(204h) Programming Pore Uptake and Demixing of Surfactant Solutions in Spatially Confined Pores | AIChE

(204h) Programming Pore Uptake and Demixing of Surfactant Solutions in Spatially Confined Pores


Bharti, B. - Presenter, Louisiana State University
Wu, Y., Louisiana State University
Ma, Y., Louisiana State University
Rother, G., Oak Ridge National Laboratory
He, L., Oak RIdge National Laboratory
Shelton, W. A. Jr., Louisiana State University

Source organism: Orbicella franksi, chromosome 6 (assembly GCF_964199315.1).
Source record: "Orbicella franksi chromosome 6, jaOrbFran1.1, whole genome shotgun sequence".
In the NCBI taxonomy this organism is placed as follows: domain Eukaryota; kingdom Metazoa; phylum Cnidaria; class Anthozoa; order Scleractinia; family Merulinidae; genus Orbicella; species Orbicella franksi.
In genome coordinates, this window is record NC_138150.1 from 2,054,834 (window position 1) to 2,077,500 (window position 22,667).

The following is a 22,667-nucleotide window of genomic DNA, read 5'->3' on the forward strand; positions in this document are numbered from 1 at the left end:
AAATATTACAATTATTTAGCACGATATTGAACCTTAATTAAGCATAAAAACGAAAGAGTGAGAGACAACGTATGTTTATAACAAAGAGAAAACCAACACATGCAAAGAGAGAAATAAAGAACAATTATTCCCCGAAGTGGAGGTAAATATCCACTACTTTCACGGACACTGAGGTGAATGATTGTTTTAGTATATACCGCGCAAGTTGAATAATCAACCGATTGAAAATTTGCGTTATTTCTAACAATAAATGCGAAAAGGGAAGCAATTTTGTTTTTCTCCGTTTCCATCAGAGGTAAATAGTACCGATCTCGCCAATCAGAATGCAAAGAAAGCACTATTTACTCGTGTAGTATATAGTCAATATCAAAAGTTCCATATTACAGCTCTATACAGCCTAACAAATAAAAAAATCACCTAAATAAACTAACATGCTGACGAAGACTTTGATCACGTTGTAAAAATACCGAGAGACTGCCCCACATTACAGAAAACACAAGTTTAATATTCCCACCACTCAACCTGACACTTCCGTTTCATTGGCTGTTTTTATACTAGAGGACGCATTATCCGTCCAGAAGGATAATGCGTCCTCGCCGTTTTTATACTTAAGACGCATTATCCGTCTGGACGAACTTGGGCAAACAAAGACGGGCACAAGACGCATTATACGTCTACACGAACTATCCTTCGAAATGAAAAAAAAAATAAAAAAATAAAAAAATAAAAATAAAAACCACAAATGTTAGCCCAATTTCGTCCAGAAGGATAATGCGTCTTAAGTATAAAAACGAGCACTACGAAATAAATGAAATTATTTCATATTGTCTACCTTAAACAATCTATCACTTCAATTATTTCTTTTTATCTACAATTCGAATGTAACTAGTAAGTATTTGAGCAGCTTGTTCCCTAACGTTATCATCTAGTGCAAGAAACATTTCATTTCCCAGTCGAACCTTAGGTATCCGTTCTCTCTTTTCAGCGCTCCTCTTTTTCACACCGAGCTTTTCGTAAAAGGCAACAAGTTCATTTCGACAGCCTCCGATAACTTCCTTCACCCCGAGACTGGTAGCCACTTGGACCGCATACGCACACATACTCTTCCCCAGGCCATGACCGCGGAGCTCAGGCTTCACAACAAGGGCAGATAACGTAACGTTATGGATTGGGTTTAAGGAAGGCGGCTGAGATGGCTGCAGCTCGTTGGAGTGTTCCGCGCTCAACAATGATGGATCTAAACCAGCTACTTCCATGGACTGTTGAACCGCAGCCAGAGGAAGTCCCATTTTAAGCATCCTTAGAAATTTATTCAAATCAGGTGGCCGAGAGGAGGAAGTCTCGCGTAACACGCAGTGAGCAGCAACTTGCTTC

The self-assembly of non-ionic surfactants in confined geometries plays an important role in chemical, pharmaceutical and petroleum technologies. The ability of a porous material to uptake and release molecules is determined by the thermodynamic state of adsorbed surfactants in pores. However, the effect of spatial confinement on the thermodynamic state of adsorbed surfactants is poorly understood. This lack of insight has led to a significant knowledge gap between the surfactant self-assembly in bulk and in nanoconfined pores. In this study, we use a combination of small angle neutron scattering (SANS) experiments and all-atom molecular dynamics (MD) simulations to develop a better understanding of the effect of confinement on self-assembly and temperature-induced liquid-liquid phase separation of surfactant solutions. Here we study the demixing of a model non-ionic surfactant Triethyleneglycol monohexyl ether (C6E3) in tubular nanopores of SBA-15 silica material (pore diameter of 8.6 nm). We find that the non-ionic surfactant shows an in-situ aggregation behaviour in silica pores upon increasing temperature above the lower solution critical temperature (LCST). The surfactant molecules directly bound to the pore walls act as anchor sites for subsequent adsorption, resulting in the increased uptake of non-anchored surfactants upon increasing temperature and driving an increase in the size of assemblies. The non-anchored surfactant molecules can be released into bulk solvent by decreasing the temperature below LCST. This ability of C6E3 surfactant allows reversible partitioning of secondary molecules (here dye) dissolved in micellar cores between the pore space and bulk solvent. The findings presented in the article provide fundamental insights into the surfactant assembly in confinement, which is crucial in the development of new multi-responsive materials for isolating and recovering molecules.